PLASTIC SHEETING
First layer of plastic sheeting with foam board on it
to help hold the top edge in place as it is stretched out
The best buy on 6 mil sheet plastic that I could find was at a farm and home center in the form of a 24' x 100' roll which was only a little more than what we needed for each layer of plastic going into the umbrella.  We cut and laid the first layer of sheeting over the sand base.  I previously had left two layers of plastic sheeting hanging out under the cement board/stucco covering for the house foundation and from under the rock retaining wall to the west of the house that needed to be woven into the sheeting of the umbrella. The first overlapped in shingle fashion the edge of the first umbrella sheet.

FOAM INSULATION
Most of the umbrella extends 16' feet from the house (20' would have been better but the
Most of the foam board in place and anchored for the night
placement of the solar collector and the under-dug embankment west of the house changed the rules). So the pattern for the foam insulation, based on Hiatt's prescription, was as follows:  4" thick for the first 8', 3" thick for the next 4', 2' thick out to the 16' periphery.  And in the few places the full 20' was possible, 2" thick for the last 4' (Hiatt recommended 1" but a sheet that thin at the periphery could be crushed too easily).


Balance of the foam in place; notice that the weaker white EPS
board in the first tier has been covered with the stronger XPS
 board in the second tier
In all, it took 70 sheets of 2" board, 20 sheets of 1" board -- all laid as much as possible so that the cracks between sheets in the first layer did not line up with the cracks in the second layer. Expanded polyethylene (white board in the pictures) is half the cost of extruded polyethylene (blue board) so about 40% of the 2" boards were EPS installed under the more rigid and relatively crush-proof  XPS.

Part of the hand work for the grade preparation was to make sure the first 2" layer of foam board butted up against the footing and was flush with the top of the footing.  In this way, the second layer rested on the footing and against the foundation wall so as to fulfill the requirements of a frost-protected shallow foundation. As mentioned above, the cement board/stucco cladding for the foundation wall was backed by two layers of plastic sheeting that stuck out quite a ways at the bottom.  The innermost layer overlapped in shingle fashion the plastic sheeting that laid directly on the sand bed.  As we will see in the next post, the outermost layer overlaps the top layer of the umbrella plastic.  The loose ends of plastic sticking out from under the stone retaining wall were handled in the same way.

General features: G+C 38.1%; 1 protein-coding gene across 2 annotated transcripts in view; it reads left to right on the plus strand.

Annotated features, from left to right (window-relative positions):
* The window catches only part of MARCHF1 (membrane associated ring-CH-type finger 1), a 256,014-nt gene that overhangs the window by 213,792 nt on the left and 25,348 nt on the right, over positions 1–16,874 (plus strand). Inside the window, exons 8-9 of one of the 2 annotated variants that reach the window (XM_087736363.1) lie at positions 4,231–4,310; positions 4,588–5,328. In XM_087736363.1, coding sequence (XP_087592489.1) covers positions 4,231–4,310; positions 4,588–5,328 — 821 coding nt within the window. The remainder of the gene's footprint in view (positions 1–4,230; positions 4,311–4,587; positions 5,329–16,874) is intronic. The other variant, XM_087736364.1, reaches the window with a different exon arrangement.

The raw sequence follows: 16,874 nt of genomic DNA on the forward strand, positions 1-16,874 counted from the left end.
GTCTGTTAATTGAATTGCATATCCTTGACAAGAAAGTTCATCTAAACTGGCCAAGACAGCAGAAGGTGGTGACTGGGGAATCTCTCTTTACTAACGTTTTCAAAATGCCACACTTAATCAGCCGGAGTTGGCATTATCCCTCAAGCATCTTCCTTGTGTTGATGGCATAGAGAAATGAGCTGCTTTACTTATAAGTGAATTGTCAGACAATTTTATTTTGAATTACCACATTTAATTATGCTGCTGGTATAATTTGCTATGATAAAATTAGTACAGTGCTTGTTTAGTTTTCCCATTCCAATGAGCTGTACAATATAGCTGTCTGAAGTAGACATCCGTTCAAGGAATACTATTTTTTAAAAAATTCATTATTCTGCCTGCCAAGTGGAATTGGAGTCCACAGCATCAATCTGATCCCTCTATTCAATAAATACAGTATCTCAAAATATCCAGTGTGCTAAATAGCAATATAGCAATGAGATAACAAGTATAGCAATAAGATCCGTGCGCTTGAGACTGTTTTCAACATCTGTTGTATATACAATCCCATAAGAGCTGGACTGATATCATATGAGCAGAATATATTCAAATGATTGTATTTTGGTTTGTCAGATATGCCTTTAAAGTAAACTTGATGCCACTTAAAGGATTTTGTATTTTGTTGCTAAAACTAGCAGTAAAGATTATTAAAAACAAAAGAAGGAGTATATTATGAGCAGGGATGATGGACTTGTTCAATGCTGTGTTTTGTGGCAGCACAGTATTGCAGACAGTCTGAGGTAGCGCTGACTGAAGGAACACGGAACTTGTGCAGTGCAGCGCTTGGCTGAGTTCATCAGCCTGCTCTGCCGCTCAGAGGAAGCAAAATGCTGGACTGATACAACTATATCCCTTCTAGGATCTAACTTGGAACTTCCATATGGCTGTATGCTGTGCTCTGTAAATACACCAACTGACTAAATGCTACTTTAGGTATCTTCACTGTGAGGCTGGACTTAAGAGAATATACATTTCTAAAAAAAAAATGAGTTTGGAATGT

Saturday, September 17, 2016

Design - Photovoltaic Array

Not "If" but "When"?
If we install photovoltaic cells, our electric company will allow us to use reverse metering to export electricity to the grid when we produce more than we consume. Unfortunately, unless the rules change, we will be credited at a lower figure when exporting (meter running backwards) than what we will pay for electricity when importing (meter running forwards).   Our goal is to break even with the power company without over-spending on photovoltaics but we won't know until we live in the house for awhile what it will take to do so.  Then we can size the photovoltaic array to our needs or perhaps decide that the return on investment for an array would be problematic.

Other Advantages of Waiting
In addition to monitoring our needs before investing in solar, there are other advantages to waiting.  Solar prices keep coming down and the panels almost certainly will be cheaper in the near future.  Utility company rebates and government rebates and tax credits come and go but I think the probability of this kind of help may actually increase over time pending which political party dominates at the federal and state levels.

Disadvantages of Waiting
Installing the panels initially would afford the opportunity of having them double as an
overhang for the second level clerestory windows, as shown on the accompanying
Click on drawing for expanded view
drawing, and thereby eliminate the cost of a conventional overhang.  The conduits and wiring from the array to the service panel would become part of construction instead of an afterthought.  However, we are more inclined to delay construction of the overhang for a couple of years anyhow in order to use the heat from the summer sun to jump-start the AGS system. Moreover, in order to function as a overhang for our latitude, the tilt of the PV panels would likely not be optimal for generating electricity.

Compromise Plan
We will probably decide to wait at least a year before investing in PV panels.
Instead of using the panels as an overhang for the second story clerestory windows, they will probably take the form of a free-standing array on the backfill behind the house that will be an easy electric hook-up and will be scarcely noticeable from the street. Free-standing, as opposed to attached, could include an upgrade to a mobile sun-tracking system to maximize solar gain.

Estimating Needs